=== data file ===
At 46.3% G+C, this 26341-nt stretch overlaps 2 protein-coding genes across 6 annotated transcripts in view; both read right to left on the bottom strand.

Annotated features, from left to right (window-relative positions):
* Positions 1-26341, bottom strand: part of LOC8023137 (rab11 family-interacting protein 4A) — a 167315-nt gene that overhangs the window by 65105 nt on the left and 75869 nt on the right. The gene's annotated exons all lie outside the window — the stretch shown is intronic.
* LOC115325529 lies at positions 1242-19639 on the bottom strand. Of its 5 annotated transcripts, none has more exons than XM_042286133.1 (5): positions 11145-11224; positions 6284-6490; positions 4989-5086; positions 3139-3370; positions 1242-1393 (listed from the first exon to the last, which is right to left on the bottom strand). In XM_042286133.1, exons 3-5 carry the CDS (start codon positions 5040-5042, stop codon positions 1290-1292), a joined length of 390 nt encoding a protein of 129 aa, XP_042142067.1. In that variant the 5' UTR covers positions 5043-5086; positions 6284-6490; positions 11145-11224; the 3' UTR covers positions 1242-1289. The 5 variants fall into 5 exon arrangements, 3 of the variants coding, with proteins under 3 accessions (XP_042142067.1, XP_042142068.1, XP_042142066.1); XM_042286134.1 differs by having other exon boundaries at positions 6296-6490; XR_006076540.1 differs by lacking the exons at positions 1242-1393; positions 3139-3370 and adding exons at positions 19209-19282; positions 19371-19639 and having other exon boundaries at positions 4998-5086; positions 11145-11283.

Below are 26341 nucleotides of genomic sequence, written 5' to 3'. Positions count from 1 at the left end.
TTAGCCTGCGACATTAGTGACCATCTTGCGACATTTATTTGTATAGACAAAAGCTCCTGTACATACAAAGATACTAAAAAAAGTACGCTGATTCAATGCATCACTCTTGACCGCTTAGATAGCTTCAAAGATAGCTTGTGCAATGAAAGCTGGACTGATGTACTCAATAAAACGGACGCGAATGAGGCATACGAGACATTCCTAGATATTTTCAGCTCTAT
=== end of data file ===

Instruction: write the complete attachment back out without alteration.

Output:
At 46.3% G+C, this 26341-nt stretch overlaps 2 protein-coding genes across 6 annotated transcripts in view; both read right to left on the bottom strand.

Annotated features, from left to right (window-relative positions):
* Positions 1-26341, bottom strand: part of LOC8023137 (rab11 family-interacting protein 4A) — a 167315-nt gene that overhangs the window by 65105 nt on the left and 75869 nt on the right. The gene's annotated exons all lie outside the window — the stretch shown is intronic.
* LOC115325529 lies at positions 1242-19639 on the bottom strand. Of its 5 annotated transcripts, none has more exons than XM_042286133.1 (5): positions 11145-11224; positions 6284-6490; positions 4989-5086; positions 3139-3370; positions 1242-1393 (listed from the first exon to the last, which is right to left on the bottom strand). In XM_042286133.1, exons 3-5 carry the CDS (start codon positions 5040-5042, stop codon positions 1290-1292), a joined length of 390 nt encoding a protein of 129 aa, XP_042142067.1. In that variant the 5' UTR covers positions 5043-5086; positions 6284-6490; positions 11145-11224; the 3' UTR covers positions 1242-1289. The 5 variants fall into 5 exon arrangements, 3 of the variants coding, with proteins under 3 accessions (XP_042142067.1, XP_042142068.1, XP_042142066.1); XM_042286134.1 differs by having other exon boundaries at positions 6296-6490; XR_006076540.1 differs by lacking the exons at positions 1242-1393; positions 3139-3370 and adding exons at positions 19209-19282; positions 19371-19639 and having other exon boundaries at positions 4998-5086; positions 11145-11283.

Below are 26341 nucleotides of genomic sequence, written 5' to 3'. Positions count from 1 at the left end.
TTAGCCTGCGACATTAGTGACCATCTTGCGACATTTATTTGTATAGACAAAAGCTCCTGTACATACAAAGATACTAAAAAAAGTACGCTGATTCAATGCATCACTCTTGACCGCTTAGATAGCTTCAAAGATAGCTTGTGCAATGAAAGCTGGACTGATGTACTCAATAAAACGGACGCGAATGAGGCATACGAGACATTCCTAGATATTTTCAGCTCTAT